• Remember you are not going to die. This is just a panic attack, and it’s going to pass. It may be uncomfortable, but it will be over within a few moments.
  • Take control of your breathing. 478 breathing is a simple technique that works. Simply breathe in for 4 seconds through the nose, hold for 7 seconds, exhale for 8 seconds through the mouth.
  • Find a focus object. Choose a point, or several points, to focus on in the room. This could be a ceiling tile, a lightbulb, a pile of books, anything. Whenever your thoughts start to wander or spiral out of control, recenter your thoughts on that focus object.
  • Try and remember the other times you’ve given a class presentation with anxiety. Chances are, this isn’t your first time. Remember those past successes and visualize this presentation as one where you overcome stage fright as well. If your mind is drawn to a time when it didn’t go so well, at least remind yourself that it passed and you survived it; just as you’ll survive this one.
  • If you have a friend in the class, look to them from time to time. Flash them a smile or a wink, and try not to laugh out loud while you’re up there. This may seem silly, but I’d rather stifle a laugh than grapple a panic attack.
  • Remember that no one’s really paying attention. Just as you were sitting at your desk nervously thinking about your own turn to present, most people are doing the exact same now. And even if they’re not anxious, they’re probably zoned out or drifting off; it’s quite difficult to keep an involuntary crowd’s attention. Trust me, they’re probably not thinking about you much.

These are just a few ways to stop a panic attack while presenting in class. Of course, just about any method for stopping panic attacks can work well here, so feel free to explore our site a bit to learn some other methods.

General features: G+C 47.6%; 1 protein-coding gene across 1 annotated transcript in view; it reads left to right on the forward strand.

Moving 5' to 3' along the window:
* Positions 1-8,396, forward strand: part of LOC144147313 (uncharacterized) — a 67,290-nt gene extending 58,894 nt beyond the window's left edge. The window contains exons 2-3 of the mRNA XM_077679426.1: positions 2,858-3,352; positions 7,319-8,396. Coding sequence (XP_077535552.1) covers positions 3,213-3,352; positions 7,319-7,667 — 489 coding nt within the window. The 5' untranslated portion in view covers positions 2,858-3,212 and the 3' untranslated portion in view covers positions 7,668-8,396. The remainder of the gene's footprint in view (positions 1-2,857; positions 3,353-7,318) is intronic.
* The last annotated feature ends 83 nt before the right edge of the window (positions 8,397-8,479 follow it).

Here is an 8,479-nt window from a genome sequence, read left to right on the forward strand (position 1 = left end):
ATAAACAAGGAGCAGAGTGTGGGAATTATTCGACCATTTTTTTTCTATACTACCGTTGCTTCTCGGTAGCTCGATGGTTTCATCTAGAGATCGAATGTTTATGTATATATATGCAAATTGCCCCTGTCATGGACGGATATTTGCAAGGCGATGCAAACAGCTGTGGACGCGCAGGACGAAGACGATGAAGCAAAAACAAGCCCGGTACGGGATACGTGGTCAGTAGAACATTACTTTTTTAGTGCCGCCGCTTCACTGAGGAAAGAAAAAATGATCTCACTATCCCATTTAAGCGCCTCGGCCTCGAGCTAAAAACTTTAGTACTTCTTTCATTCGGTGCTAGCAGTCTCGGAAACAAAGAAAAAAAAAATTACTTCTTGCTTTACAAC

There are only two types of speakers in the world:

1. The nervous

Mark Twain - American humorist, novelist, and travel writer

Alternative Ways of Presenting to Help Overcome Stage Fright

If you take nothing else from this article, I believe that this is the section that can help anxious students and professionals with stage fright the most. When I was dealing with presentation anxiety myself, most of these options didn’t even exist. If you’re anxious about standing in front of class and presenting, any of these could be fantastic alternatives to presenting.

Basically, any of these presentation software tools can help you to quickly create a visually stunning presentation; all without having to speak in front of the class. They utilize audio, video, and/or animation to create informative videos that get the point across even more effectively than conventional presentations.

For the most part, all a teacher or boss really cares about is that you: 

  • Put hard work and dedication into your assignment
  • Learned something throughout the process
  • Are able to communicate what you learned to educate your peers

Telling the teacher “Sorry, I just can’t present today,” won’t meet any of these points, and is likely to land you a failed grade.

Instead, ask your teacher if you can use one of these presentation tools to create an even more engaging and informative presentation. This way, it’ll seem like you’ve put in the most effort in the class, rather than the least; all without having to speak in front of the class.

Here are the automated presentation tools I currently use myself and recommend:

I go into much greater detail on these tools here: automated presentation software . Before buying anything, I strongly suggest giving that article a read. Otherwise, Toonly and Doodly are my top picks.

What is the Best Presentation Anxiety Medication for Stage Fright?

Giving a presentation in high school or college can be extremely stressful for many people. If standing in front of the class feels like an impossible task, you may be wondering about presentation anxiety medication. So… what are the best drugs for presentation anxiety?

Since I’m not a doctor, I can only offer you a friendly opinion here.

In general, I think it’s a good idea to steer clear of anti-anxiety medication whenever it isn’t absolutely necessary. If your doctor prescribes you presentation anxiety medication, so be it. In the long-run, however, this can often create cycles of reliance and dependence that are best avoided.

But what about taking an over-the-counter supplement for anxiety before a presentation?